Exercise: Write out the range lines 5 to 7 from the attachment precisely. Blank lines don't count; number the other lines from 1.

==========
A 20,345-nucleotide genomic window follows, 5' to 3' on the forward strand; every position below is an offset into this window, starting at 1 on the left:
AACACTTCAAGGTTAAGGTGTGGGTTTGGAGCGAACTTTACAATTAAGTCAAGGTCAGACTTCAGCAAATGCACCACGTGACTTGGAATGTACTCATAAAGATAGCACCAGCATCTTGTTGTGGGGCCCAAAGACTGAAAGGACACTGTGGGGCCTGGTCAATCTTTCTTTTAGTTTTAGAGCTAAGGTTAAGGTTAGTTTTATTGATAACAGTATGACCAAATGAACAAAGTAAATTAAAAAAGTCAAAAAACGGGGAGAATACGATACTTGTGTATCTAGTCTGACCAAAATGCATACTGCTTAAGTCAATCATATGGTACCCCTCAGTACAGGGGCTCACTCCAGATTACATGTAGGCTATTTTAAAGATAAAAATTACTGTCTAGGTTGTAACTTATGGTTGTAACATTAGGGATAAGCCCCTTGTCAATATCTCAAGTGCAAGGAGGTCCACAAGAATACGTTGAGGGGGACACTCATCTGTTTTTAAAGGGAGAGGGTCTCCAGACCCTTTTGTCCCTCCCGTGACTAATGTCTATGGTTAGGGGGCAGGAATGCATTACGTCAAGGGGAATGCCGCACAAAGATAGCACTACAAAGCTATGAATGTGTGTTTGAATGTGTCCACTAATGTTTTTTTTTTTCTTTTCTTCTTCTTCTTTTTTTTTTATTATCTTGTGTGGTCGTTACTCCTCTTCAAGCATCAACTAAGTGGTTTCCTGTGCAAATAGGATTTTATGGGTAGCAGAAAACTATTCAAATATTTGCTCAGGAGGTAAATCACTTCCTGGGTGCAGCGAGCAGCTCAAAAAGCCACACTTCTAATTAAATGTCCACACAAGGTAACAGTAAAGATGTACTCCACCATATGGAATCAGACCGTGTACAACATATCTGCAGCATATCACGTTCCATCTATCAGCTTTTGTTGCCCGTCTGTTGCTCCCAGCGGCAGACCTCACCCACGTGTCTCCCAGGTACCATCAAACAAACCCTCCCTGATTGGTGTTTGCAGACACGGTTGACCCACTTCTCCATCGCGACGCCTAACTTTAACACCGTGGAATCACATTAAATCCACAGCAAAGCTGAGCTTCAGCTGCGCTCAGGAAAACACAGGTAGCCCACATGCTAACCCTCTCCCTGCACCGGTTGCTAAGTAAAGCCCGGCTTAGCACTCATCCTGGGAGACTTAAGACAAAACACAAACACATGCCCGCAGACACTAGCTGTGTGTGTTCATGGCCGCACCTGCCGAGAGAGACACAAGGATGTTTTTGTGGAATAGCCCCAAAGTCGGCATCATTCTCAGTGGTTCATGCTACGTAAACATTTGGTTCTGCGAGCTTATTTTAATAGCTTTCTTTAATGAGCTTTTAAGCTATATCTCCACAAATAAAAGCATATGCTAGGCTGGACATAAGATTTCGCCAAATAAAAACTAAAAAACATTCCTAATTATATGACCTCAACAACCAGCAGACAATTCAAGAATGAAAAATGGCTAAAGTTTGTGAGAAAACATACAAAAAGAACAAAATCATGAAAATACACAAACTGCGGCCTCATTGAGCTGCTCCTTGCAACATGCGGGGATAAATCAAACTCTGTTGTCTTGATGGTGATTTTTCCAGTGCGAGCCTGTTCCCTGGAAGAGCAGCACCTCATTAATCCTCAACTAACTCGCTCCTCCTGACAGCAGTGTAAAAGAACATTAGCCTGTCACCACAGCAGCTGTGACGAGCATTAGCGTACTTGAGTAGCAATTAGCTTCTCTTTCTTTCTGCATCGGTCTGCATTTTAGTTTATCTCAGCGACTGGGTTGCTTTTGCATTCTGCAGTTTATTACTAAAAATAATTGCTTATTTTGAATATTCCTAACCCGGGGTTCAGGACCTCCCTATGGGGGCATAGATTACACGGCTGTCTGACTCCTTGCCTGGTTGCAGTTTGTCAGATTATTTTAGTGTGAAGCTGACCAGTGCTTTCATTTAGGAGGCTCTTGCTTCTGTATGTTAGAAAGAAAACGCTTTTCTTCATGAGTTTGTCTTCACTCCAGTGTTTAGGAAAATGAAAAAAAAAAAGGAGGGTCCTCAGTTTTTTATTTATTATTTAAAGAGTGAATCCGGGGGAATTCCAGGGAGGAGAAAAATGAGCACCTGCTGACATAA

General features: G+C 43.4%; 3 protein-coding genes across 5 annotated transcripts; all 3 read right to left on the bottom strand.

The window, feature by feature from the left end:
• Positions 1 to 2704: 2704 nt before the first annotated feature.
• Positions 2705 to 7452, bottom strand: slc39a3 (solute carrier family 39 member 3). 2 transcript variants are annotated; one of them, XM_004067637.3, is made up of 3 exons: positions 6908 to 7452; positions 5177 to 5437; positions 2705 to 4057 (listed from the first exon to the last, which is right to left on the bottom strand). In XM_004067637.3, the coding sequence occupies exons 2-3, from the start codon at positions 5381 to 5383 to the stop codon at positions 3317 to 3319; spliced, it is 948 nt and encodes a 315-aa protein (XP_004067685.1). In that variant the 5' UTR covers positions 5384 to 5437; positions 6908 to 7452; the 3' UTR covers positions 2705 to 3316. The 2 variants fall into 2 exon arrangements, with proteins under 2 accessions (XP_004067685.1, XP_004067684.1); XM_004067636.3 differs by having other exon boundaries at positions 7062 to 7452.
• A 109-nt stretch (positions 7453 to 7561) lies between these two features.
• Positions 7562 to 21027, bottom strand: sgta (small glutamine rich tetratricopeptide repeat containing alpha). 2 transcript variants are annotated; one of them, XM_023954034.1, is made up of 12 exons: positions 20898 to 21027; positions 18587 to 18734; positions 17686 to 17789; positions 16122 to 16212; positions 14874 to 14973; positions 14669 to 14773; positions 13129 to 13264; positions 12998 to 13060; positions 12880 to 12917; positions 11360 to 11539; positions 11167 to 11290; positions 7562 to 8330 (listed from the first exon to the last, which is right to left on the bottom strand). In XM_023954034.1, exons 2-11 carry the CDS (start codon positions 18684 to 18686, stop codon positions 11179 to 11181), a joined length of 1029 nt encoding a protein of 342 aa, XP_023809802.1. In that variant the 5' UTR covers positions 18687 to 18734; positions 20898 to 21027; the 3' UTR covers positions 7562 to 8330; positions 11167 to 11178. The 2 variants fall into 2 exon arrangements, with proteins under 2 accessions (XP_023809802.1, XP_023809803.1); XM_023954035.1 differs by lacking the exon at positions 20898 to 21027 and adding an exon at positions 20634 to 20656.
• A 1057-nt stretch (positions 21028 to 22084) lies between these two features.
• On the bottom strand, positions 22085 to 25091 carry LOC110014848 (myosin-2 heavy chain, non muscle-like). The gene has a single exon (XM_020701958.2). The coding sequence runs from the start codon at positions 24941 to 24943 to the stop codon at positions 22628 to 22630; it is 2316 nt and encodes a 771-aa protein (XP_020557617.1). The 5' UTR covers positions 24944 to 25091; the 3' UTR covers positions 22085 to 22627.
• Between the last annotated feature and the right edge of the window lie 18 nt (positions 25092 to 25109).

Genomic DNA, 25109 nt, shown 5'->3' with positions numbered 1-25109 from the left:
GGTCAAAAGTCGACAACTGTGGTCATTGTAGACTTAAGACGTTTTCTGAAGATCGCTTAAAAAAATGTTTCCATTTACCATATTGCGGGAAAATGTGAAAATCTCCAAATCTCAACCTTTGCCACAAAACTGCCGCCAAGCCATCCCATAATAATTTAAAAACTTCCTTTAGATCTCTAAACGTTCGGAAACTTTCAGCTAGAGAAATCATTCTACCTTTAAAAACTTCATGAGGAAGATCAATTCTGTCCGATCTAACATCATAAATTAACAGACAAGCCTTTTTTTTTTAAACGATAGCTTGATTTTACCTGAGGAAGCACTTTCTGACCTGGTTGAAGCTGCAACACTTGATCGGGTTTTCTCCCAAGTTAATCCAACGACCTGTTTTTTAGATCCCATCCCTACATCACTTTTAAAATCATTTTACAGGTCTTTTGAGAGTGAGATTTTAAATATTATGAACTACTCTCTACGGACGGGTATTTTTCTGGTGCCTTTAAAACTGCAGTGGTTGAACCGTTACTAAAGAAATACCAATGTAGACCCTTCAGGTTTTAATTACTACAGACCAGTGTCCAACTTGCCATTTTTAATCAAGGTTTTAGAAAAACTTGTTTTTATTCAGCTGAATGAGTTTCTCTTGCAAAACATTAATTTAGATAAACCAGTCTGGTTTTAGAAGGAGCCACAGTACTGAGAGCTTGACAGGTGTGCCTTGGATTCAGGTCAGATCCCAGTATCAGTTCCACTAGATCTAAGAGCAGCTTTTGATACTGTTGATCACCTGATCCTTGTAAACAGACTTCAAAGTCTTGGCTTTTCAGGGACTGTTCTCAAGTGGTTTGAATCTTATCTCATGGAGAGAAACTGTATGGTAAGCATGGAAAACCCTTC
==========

• Positions 1 to 2704: 2704 nt before the first annotated feature.
• Positions 2705 to 7452, bottom strand: slc39a3 (solute carrier family 39 member 3). 2 transcript variants are annotated; one of them, XM_004067637.3, is made up of 3 exons: positions 6908 to 7452; positions 5177 to 5437; positions 2705 to 4057 (listed from the first exon to the last, which is right to left on the bottom strand). In XM_004067637.3, the coding sequence occupies exons 2-3, from the start codon at positions 5381 to 5383 to the stop codon at positions 3317 to 3319; spliced, it is 948 nt and encodes a 315-aa protein (XP_004067685.1). In that variant the 5' UTR covers positions 5384 to 5437; positions 6908 to 7452; the 3' UTR covers positions 2705 to 3316. The 2 variants fall into 2 exon arrangements, with proteins under 2 accessions (XP_004067685.1, XP_004067684.1); XM_004067636.3 differs by having other exon boundaries at positions 7062 to 7452.
• A 109-nt stretch (positions 7453 to 7561) lies between these two features.